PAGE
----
This development opportunity was created by ARCH, a Scottish body promoting cultural and heritage links between this country and the rest of Europe. My Scottish colleagues on the trip were from cultural and environmental organisations including Scotland’s Natural Heritage, Loch Lomond & The Trossach’s National Park and the Scottish Wildlife Trust. In the space of 6 days, I learned a lot about how forests are developed and managed for the benefit of wildlife, visitors, land owners and the Finnish economy; we also met with staff from Finland’s National Parks, from its hunting agency, staff from two forestry colleges and more. Through talking to my colleagues on the trip, I was able to compare and contrast forestry in Scotland with forestry in Finland; one noticeable difference between the two countries even to my untrained eye is just the sheer amount of forestry in Finland- you’re surrounded by trees, mostly pine, spruce and birch, even in cities- we visited an urban forest just outside Tampere and the forest was, literally, just outside the gardens in the suburban homes.

So what, you may be asking, does this have to do with Scran? Well, we already have some forestry-related information on Scran; the Forestry Commission Scotland is one of our contributors. We also have agricultural and botanical subscribers, and many of our subscribing colleges offer vocational courses in agriculture and arboreal subjects. The photos I took in Finland will be uploaded to Scran in the coming weeks, and I’m sure that these will be useful to many of our subscribers.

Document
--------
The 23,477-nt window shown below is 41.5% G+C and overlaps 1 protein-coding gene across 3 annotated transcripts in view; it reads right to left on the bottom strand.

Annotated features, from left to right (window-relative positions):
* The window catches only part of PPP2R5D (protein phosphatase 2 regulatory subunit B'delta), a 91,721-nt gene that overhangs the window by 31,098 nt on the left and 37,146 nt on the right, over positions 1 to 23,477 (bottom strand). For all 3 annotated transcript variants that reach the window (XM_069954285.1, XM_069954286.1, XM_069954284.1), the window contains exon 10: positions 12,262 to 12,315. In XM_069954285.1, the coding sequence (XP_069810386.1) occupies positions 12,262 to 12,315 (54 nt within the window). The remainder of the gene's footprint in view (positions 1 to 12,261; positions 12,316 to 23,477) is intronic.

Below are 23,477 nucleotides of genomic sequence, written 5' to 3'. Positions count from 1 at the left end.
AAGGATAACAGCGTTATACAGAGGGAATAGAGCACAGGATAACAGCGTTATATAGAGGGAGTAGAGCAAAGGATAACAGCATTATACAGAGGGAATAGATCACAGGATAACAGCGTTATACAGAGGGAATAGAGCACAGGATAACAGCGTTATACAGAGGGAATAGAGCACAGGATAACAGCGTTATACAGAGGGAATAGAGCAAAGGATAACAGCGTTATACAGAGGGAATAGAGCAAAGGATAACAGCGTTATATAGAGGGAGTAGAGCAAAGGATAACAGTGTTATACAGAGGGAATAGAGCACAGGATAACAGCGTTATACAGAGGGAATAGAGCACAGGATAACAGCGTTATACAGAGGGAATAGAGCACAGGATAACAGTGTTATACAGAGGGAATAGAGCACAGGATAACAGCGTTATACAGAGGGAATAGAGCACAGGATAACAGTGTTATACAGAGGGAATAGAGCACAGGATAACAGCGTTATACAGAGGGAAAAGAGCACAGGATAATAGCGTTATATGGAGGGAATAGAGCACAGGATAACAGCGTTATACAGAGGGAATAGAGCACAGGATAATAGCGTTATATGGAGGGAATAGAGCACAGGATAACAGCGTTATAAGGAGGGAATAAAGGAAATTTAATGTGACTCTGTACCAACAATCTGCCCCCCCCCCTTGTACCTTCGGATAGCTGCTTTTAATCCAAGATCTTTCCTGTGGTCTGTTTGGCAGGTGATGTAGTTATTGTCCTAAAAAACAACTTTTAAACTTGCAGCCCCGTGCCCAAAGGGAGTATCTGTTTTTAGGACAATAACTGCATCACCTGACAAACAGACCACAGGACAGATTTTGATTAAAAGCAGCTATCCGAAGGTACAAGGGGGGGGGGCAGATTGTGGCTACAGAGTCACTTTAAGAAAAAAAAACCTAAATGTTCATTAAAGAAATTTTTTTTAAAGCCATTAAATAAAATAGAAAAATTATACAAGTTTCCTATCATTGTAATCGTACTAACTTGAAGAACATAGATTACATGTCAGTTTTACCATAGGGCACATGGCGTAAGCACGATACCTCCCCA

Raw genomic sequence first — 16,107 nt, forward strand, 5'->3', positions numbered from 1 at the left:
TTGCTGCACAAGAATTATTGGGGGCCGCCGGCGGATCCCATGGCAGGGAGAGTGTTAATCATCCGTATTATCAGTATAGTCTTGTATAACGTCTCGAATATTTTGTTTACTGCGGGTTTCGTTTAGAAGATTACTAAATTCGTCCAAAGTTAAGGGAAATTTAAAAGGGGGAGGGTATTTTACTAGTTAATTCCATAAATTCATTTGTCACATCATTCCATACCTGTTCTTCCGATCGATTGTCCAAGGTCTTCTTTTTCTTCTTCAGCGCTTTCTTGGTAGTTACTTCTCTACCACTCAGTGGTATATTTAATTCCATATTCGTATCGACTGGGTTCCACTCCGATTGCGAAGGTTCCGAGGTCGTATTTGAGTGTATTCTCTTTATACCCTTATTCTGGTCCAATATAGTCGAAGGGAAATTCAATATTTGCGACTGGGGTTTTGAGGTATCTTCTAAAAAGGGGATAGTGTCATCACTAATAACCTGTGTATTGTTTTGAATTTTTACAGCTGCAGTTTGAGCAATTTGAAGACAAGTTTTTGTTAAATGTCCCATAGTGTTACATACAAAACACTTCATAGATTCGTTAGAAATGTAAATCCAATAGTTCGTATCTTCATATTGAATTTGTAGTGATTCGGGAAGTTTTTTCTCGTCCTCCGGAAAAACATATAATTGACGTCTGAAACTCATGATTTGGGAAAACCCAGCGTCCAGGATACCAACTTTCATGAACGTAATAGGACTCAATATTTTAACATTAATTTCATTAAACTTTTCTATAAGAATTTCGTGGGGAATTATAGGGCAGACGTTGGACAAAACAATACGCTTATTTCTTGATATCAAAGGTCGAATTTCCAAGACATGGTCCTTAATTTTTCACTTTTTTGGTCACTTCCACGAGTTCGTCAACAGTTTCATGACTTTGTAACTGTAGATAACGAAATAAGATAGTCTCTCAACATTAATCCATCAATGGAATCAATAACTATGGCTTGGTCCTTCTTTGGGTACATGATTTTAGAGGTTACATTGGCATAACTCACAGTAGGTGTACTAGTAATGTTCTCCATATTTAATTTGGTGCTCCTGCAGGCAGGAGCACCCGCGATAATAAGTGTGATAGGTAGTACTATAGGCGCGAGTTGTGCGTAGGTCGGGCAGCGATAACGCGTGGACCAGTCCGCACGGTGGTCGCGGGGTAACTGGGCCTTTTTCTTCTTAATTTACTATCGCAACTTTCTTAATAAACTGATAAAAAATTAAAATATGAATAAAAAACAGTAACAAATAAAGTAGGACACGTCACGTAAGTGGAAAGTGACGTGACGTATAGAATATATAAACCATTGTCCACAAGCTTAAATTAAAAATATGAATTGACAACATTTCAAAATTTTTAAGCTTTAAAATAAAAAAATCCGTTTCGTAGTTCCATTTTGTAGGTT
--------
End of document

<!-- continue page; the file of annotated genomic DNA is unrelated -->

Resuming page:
Heritage Arts Award in Stirling

26th September 2017 by Scran | 0 comments

Stirling Townscape, Valentines postcard 1878 – University of St Andrews Library

Guest blog by Sarah Longfield, all about our new project.

Our partnership project led by See Think Make CIC & Scran part of Historic Environment Scotland, will take place during Year of Young People, 2018.

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Arts Award is a series of qualifications for children and young people accredited by Trinity College London. Heritage is very much seen as part of the arts world and young people can focus on any traditional craft or more broadly heritage based creative roles, such as curating as part of their Arts Award Portfolio.

To date, there have not been many heritage organisations in Scotland taking up Arts Award. However, at the Museum Association Conference at the SEC last Autumn, we were blown away by the amount of interest in the awards and by the open friendliness of all the creative learning professionals we encountered.